The newest member of the Sloan School Dean's Advisory Council - and the first from Turkey to serve on the key board that helps shape Sloan's direction - hopes to use his new post to benefit both the school and his country.
"I hope to serve as a kind of mediator who brings a totally different angle to the table," said Ferit Sahenk, chairman and chief executive officer of Dogus Holdings, the parent company of the Istanbul-based Dogus Group of Companies. "The world needs better understanding between organizations such as ours and think tank operations such as Sloan. MIT is a very important institution not only for the United States, but for educating intellectual capital all over the world."
During a whirlwind day of meetings with Sloan students, faculty and others last Tuesday, Sahenk was accompanied by a team of Dogus officials, including Sloan alumna Ozlem Denizmen (M.B.A. 1999). As vice president of strategy and business development for the Dogus Group, which employs 20,000 people and lists assets of $18.3 billion, Denizmen is one of Sahenk's top advisors. She shares Sahenk's conviction that Turkey is emerging not only as a major global consumer, but as a place for business students to fully apply their skills and training.
"When I decided to return to Turkey [in 1999], I thought it was the right timing to bring back some of the knowledge I got here at MIT," said Denizmen. "What I do at Dogus is not so different from what I was used to when I worked on Wall Street. What matters to me is not so much where I work but the wavelengths that surround me. I would suffocate working in any organization that was not open-minded, no matter where it is. Dogus is very open-minded."
While conventional thinking might assume that a woman would face major hurdles in a country such as Turkey, Denizmen reports the opposite experience. "I felt far more aware of being a woman when I was working on Wall Street," she said. "I see no glass ceiling where I am now."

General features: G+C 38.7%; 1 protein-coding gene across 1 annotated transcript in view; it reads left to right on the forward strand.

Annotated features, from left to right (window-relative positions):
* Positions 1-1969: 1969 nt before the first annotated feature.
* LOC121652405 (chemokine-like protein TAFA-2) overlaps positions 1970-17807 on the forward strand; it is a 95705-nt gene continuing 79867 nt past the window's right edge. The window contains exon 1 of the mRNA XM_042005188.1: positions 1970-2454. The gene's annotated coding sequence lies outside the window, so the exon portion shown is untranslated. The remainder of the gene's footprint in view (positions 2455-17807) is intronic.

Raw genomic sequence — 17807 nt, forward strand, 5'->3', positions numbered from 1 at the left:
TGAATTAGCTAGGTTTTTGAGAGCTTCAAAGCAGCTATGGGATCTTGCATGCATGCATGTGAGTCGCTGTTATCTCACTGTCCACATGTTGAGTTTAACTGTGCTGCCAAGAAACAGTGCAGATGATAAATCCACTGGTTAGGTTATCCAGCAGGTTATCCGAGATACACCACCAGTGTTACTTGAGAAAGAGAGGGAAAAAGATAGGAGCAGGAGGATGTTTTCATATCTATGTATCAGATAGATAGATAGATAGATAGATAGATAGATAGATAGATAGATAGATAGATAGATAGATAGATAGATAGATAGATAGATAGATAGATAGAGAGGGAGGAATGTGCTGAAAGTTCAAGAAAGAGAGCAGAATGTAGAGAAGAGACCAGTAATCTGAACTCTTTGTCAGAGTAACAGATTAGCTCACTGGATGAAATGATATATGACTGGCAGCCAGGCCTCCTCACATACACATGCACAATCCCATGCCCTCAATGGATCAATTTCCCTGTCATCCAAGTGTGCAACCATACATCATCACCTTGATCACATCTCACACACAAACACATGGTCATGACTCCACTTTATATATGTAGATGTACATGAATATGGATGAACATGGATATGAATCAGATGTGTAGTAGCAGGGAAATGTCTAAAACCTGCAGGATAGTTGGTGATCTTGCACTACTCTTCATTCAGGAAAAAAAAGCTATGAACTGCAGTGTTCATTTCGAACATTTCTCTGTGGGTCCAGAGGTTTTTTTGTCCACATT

Sahenk, whose father founded Dogus in 1951, is breaking his own corporate ground in Turkey. Dogus Holdings, for example, is the only Turkish conglomerate to be audited under international standards. To Sahenk, meeting such standards is critical not only to good corporate governance, but to effective global commerce.
"The most important thing for companies that want to be part of the global process is to exist not only for today, but for tomorrow," he said. "Corporate governance is good for companies. It causes better decision-making and a better future for all the stakeholders involved."
As the Sloan School redesigns its curriculum, Denizmen suggested more case studies that focus on international issues and companies. And Sahenk urged the school to seek out more international companies for on-campus visits.
"Business school students always see and learn about American corporations," he said. "Foreign students can relate to foreign companies. They can get both comfort and motivation if more of them were to come here."
Sahenk envisions a not-too-distant future in which Turkish companies will be actively recruiting MBAs. And Denizmen is pleased by her decision to defy author Thomas Wolfe's claim that you can't go home again. "Yes, you can go home again," she said. "And you can be very happy at it."
A version of this article appeared in MIT Tech Talk on December 4, 2002.